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CDI-based Dependency Injection


In the previous step, you created a basic RESTful Java application with Quarkus. In this step, we'll add a custom bean that will use the ArC extension which provides a CDI-based dependency injection solution tailored for the Quarkus architecture.

Adding a Custom Bean

Let’s modify the application and add a companion bean. Before we get started, keep in mind that we can leave the application running; we don't need to stop and restartit to pick up the changes. Create the following file:


and add the following contents:

package org.acme.quickstart;

import javax.enterprise.context.ApplicationScoped;

public class GreetingService {

    private String hostname = System.getenv().getOrDefault("HOSTNAME", "unknown");

    public String greeting(String name) {
        return "hello " + name + " from " + hostname;

Next, the injection point needs to be added to the existing GreetingResource.java file. For simplicity, you can replace its existing contents with the following:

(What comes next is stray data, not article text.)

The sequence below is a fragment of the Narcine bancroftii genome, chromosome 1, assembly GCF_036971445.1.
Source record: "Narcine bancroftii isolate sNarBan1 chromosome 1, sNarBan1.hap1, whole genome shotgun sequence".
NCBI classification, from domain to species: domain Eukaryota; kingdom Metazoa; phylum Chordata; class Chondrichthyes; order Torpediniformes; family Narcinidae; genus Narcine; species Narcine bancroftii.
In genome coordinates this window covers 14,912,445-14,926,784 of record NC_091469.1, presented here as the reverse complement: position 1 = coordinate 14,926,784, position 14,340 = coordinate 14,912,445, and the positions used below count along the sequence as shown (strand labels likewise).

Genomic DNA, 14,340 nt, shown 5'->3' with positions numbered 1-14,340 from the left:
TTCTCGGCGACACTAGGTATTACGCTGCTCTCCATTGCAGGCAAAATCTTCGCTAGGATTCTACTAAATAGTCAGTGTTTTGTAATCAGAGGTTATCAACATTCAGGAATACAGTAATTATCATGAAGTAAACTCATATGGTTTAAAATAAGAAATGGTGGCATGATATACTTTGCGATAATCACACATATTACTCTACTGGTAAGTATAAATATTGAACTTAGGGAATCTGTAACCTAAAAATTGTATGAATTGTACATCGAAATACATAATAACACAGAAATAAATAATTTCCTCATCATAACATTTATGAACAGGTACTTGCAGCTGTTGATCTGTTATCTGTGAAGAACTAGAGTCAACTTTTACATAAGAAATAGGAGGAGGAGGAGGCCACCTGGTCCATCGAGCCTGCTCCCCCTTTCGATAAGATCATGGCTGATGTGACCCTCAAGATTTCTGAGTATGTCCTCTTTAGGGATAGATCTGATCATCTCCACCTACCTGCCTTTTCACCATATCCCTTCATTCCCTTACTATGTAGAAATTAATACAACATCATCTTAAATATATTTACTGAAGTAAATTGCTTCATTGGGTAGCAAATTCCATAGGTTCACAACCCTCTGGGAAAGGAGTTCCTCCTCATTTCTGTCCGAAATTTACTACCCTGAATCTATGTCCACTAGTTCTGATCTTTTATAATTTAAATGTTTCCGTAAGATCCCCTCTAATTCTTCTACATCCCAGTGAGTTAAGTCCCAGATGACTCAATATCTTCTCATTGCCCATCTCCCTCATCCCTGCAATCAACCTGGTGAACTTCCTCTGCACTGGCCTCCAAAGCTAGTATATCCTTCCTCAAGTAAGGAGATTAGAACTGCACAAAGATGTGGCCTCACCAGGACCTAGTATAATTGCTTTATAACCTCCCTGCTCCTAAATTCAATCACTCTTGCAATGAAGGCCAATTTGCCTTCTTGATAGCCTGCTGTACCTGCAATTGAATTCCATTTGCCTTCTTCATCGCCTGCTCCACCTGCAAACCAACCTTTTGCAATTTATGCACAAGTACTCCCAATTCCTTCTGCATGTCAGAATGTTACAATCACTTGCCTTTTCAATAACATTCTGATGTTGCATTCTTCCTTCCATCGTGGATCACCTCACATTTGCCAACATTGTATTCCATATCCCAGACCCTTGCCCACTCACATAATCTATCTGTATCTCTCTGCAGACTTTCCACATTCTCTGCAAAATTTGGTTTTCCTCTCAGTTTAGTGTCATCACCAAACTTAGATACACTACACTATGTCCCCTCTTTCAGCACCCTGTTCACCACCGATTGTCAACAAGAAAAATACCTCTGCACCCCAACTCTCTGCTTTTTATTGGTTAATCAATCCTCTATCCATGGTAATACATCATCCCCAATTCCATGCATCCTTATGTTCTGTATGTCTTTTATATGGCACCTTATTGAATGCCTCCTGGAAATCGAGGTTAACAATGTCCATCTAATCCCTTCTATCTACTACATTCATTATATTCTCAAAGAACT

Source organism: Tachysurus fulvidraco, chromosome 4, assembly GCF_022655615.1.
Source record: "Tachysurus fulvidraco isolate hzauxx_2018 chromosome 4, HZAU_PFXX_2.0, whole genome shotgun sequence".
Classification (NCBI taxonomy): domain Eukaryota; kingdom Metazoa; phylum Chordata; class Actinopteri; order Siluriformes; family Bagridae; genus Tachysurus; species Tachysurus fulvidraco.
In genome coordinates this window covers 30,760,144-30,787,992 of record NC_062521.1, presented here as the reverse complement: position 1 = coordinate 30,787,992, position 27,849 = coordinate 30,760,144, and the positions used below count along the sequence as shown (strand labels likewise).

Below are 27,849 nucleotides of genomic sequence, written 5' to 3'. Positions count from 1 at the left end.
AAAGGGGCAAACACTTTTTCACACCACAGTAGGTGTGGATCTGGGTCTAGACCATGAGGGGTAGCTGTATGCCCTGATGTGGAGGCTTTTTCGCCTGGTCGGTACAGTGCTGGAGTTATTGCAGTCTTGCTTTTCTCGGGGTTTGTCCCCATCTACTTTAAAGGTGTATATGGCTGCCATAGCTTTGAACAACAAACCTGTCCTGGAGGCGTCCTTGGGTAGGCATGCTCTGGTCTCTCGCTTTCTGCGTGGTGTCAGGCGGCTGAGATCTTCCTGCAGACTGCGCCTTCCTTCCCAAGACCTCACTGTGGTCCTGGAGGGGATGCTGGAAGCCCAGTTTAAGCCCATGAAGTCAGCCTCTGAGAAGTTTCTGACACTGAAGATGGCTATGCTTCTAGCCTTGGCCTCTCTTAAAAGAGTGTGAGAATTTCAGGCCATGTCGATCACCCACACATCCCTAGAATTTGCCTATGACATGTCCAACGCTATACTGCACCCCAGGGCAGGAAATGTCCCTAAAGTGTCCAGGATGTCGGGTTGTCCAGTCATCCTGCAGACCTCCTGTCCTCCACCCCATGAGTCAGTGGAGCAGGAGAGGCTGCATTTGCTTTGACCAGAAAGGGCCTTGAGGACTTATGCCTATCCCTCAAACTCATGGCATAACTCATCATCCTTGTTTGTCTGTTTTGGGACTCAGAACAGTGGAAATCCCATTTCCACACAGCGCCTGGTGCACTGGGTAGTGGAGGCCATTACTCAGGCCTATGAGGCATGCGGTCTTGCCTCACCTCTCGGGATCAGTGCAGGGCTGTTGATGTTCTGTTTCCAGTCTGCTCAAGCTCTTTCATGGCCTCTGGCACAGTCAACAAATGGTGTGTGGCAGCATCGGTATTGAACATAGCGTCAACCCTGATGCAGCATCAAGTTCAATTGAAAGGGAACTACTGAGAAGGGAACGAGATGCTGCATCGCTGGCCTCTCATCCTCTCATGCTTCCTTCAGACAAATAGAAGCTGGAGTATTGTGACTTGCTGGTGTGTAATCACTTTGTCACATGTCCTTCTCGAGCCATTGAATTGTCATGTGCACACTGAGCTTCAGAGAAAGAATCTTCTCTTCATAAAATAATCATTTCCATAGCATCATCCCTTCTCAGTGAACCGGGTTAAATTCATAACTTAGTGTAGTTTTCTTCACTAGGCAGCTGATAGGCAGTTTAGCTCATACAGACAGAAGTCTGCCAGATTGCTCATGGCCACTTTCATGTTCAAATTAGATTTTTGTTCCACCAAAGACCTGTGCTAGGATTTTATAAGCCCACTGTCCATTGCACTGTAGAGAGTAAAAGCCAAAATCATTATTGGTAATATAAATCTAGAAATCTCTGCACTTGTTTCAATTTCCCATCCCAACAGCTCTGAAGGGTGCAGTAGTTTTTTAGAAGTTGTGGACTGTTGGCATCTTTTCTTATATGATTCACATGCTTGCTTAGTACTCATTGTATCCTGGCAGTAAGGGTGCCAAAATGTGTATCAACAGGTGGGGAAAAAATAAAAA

package org.acme.quickstart;

import javax.inject.Inject;
import javax.ws.rs.GET;
import javax.ws.rs.Path;
import javax.ws.rs.PathParam;
import javax.ws.rs.Produces;
import javax.ws.rs.core.MediaType;

public class GreetingResource {

    GreetingService service;

    public String greeting(@PathParam("name") String name) {
        return service.greeting(name);

    public String hello() {
        return "Hello RESTEasy";

Inspecting the Results

Since we still have our app running using mvn quarkus:dev, when you make these changes and reload the endpoint, Quarkus will notice all of these changes and live reload them.


The new endpoint can be accessed using the following command:
curl localhost:8080/hello/greeting/quarkus

The result should be similar to the following:

hello quarkus from demo

In this case, demo is the hostname of the local host the Quarkus process is running on. It will be different when it's deployed to Kubernetes.

Next Steps

It's a familiar CDI-based environment for Enterprise Java developers, with powerful mechanisms to reload your code in near realtime. In the next step, we'll package and run it as a standalone executable JAR, which should be familiar to microservice developers.